Sure, the conchas of Comadre aren’t as bright — but they actually taste of things other than sugar. Tear open a chocolate concha and you’ll find bits of melty chocolate sprinkled throughout like glitter. The red berry is colored with (and tastes of) dehydrated strawberries; the coconut actually tastes like coconut.

Her adorable little pig-shaped cookies — called puerquitos — are like fluffy, rich gingerbread; the spices inspired by mole.

There are what she calls diablitos — a spicy hand-rolled version of Mexican croissants (called cuernitos), with a guajillo-pepper butter helping create the croissants’ signature layers; flaky empanadas stuffed with everything from chorizo she spices herself to huckleberry jam; soft little cookies called alfajores filled with a rich goat-milk caramel called cajeta; and sweet canela rolls — a lip-smacking Mexican cinnamon roll — topped with dulce de leche and cream-cheese frosting.

The initial pop-up was a success.

“It’s like, I can’t believe people even care about this,” she says.

It’s not even that people care — people have been coming to Camacho at her subsequent pop-ups telling her they’ve been looking for something exactly like this.

“There was this entire group that was like, ‘thank you. It changed my life.’ I’ve found so many people through doing Comadre; a community. It was extremely unexpected,” she says.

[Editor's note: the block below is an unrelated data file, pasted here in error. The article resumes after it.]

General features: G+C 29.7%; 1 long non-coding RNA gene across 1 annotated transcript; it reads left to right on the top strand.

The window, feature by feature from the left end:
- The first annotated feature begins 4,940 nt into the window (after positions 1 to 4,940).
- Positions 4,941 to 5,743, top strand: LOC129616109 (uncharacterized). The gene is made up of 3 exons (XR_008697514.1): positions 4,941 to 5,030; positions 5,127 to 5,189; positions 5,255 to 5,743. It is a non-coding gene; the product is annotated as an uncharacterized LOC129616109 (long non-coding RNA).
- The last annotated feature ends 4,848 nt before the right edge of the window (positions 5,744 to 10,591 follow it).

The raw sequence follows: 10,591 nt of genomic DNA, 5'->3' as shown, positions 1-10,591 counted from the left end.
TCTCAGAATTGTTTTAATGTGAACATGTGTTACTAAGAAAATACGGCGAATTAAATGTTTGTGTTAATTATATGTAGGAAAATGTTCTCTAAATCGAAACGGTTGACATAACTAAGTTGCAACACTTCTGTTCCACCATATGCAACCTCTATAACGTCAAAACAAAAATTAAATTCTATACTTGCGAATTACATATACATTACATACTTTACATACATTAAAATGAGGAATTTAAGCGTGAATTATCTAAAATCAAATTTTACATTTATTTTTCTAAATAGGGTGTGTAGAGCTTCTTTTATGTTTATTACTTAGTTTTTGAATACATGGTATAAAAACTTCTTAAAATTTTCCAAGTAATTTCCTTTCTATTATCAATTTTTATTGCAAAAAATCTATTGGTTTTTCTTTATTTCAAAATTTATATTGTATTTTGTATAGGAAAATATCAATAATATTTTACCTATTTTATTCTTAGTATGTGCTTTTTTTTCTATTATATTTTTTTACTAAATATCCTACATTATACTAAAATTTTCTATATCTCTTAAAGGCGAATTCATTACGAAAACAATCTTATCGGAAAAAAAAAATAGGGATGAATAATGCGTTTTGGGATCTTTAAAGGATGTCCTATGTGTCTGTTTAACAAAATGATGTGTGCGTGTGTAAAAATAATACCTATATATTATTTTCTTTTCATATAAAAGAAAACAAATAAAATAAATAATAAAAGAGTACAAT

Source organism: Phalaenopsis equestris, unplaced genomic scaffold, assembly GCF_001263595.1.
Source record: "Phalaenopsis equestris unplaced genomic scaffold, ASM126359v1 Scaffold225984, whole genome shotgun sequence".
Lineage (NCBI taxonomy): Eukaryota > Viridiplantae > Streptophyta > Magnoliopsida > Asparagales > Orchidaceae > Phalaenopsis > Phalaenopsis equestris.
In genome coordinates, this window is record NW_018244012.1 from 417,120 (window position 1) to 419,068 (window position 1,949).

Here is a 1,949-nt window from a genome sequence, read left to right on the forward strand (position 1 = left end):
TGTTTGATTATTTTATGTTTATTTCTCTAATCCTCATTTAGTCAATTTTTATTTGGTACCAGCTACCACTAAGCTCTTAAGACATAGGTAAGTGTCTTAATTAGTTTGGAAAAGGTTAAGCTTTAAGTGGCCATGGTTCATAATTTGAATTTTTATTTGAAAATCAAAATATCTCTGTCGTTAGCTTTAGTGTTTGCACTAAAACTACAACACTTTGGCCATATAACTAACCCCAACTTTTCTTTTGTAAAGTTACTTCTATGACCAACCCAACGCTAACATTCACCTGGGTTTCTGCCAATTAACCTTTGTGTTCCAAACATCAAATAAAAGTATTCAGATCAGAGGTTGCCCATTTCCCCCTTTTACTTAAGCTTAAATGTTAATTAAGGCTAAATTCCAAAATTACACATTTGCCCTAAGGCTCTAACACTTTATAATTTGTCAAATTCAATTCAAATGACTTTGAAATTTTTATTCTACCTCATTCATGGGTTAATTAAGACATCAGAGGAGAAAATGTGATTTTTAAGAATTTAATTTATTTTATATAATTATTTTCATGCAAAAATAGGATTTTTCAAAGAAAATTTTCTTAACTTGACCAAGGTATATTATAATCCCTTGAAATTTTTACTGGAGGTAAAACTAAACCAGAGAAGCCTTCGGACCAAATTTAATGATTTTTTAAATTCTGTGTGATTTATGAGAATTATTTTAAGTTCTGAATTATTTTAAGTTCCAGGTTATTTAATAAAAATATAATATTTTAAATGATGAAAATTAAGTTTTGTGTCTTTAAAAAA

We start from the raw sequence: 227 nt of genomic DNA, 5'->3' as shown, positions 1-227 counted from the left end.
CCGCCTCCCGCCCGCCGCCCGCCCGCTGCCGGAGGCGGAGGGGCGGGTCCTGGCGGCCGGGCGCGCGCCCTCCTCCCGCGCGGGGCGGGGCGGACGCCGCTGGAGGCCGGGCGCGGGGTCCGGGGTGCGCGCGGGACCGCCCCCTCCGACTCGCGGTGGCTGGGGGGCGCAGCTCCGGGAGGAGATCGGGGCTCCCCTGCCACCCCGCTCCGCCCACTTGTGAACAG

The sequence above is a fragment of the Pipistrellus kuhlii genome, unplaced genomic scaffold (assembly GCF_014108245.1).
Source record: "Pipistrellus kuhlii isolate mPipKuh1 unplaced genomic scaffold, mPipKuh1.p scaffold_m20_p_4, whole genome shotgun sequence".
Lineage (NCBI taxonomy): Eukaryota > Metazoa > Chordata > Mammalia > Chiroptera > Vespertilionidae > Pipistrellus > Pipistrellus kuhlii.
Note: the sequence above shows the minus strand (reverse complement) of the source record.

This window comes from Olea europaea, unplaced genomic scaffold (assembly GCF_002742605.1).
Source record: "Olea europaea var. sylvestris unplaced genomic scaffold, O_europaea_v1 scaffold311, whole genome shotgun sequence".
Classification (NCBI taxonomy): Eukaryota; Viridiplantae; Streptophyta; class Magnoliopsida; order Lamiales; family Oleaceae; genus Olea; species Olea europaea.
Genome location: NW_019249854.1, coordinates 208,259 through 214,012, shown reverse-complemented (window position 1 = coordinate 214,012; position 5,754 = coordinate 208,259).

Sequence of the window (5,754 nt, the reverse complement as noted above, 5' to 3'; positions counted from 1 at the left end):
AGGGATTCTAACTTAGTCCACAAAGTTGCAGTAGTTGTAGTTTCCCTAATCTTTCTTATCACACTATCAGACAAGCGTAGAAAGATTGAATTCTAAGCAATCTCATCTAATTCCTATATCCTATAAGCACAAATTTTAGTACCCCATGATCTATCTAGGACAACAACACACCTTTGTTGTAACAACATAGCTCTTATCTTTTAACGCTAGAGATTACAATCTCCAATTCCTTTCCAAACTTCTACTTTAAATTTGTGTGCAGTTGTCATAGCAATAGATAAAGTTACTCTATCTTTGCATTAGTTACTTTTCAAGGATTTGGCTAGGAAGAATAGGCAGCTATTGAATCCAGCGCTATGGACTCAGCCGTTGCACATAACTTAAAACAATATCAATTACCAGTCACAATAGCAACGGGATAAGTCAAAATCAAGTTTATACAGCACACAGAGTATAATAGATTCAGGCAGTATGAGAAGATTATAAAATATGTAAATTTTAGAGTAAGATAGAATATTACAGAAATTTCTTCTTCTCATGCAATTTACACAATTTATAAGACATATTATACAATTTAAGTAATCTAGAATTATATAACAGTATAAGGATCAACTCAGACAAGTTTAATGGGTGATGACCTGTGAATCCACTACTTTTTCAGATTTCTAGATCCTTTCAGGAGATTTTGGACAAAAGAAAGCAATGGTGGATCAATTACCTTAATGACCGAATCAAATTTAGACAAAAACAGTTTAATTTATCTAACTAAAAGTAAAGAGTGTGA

The ensuing months since that first event have been a blur of 14-hour days; pop-ups continued to happen monthly, not only at Amandine but at spots such as South Park’s Resistencia Coffee and Broadcast Coffee, where we’re sitting.

Wholesale accounts have been slowly added, including Elm Coffee Roasters (both locations), Addo and Resistencia. Her addictive mesquite sourdough can be found on sandwiches and more at Damn the Weather and Bait Shop.

She had been renting space at Amandine, but as of early October had finally found a commercial kitchen of her own.

For now, the plan is finding balance; how to do Comadre and still feel connected to this community she’s created without being totally burned out. Her commissary space will allow her to grow the wholesale business and give her time to scout out new locations for pop-ups.

“I want to try to do twice per month and go around to different neighborhoods in Seattle. I want to be accessible to everyone, I want to see what the neighborhoods are like and be a part of that neighborhood for a day.”

She says if she can, little by little, get into these neighborhoods and still feel like she’s balanced, and that people “want this as a voice” in the food world of Seattle, she’ll think about opening her own brick-and- mortar space.

For now, it’s enough to bake up a little piece of her culture to share with Seattle and her newfound community, one concha at a time.

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Comadre Panadería: There is no pop-up currently scheduled for October, though Comadre Panaderia baked goods are available at places including Elm Coffee Roasters, Bait Shop, Addo, Damn the Weather and Resistencia Coffee. Check comadrepanaderia.com and Mariela Camacho’s Instagram account (@pan_y_mijas) for last-minute announcements of pop-ups.